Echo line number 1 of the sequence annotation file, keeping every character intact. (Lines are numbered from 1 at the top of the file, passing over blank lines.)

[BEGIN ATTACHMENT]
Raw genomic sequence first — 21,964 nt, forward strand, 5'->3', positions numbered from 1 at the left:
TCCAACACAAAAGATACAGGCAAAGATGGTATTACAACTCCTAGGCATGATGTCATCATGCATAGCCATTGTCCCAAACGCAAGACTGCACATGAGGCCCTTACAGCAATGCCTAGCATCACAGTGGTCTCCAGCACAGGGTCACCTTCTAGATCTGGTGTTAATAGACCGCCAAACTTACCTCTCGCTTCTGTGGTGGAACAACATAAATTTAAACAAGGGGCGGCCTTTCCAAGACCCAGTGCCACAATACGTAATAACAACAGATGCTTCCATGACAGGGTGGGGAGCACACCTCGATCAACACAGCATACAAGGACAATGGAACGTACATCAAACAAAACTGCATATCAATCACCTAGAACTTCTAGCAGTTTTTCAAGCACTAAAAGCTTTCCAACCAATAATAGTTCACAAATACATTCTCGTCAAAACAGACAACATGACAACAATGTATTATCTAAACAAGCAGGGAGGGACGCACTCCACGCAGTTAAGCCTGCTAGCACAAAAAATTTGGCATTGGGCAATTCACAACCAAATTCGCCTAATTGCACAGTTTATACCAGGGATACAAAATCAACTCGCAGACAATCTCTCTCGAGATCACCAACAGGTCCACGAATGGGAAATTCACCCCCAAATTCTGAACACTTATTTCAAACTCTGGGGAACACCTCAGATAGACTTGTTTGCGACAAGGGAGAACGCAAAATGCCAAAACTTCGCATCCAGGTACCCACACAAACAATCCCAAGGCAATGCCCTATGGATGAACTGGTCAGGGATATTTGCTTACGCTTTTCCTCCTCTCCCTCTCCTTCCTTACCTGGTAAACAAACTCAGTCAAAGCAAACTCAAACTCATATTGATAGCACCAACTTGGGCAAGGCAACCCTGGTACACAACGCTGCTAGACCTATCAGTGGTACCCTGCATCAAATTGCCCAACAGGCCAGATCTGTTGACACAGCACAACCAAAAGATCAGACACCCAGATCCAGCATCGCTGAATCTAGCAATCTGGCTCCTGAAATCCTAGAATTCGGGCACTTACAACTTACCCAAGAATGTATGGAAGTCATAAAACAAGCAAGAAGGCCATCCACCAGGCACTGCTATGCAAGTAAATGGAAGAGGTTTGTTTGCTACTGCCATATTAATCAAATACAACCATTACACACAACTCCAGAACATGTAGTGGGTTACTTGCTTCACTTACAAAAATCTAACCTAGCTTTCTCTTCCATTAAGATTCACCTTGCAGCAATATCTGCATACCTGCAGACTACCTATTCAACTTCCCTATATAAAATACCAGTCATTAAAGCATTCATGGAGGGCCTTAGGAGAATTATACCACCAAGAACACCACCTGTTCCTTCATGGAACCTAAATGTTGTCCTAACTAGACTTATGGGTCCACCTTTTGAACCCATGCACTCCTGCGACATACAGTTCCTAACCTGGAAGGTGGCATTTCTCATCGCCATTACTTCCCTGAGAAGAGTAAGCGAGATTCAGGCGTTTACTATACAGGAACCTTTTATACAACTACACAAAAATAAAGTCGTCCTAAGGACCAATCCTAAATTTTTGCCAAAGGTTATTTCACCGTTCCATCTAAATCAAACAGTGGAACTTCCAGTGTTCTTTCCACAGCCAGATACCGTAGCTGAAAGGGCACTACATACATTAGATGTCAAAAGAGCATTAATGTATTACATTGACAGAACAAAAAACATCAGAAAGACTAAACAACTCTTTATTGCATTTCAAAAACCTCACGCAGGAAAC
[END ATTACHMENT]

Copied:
Raw genomic sequence first — 21,964 nt, forward strand, 5'->3', positions numbered from 1 at the left: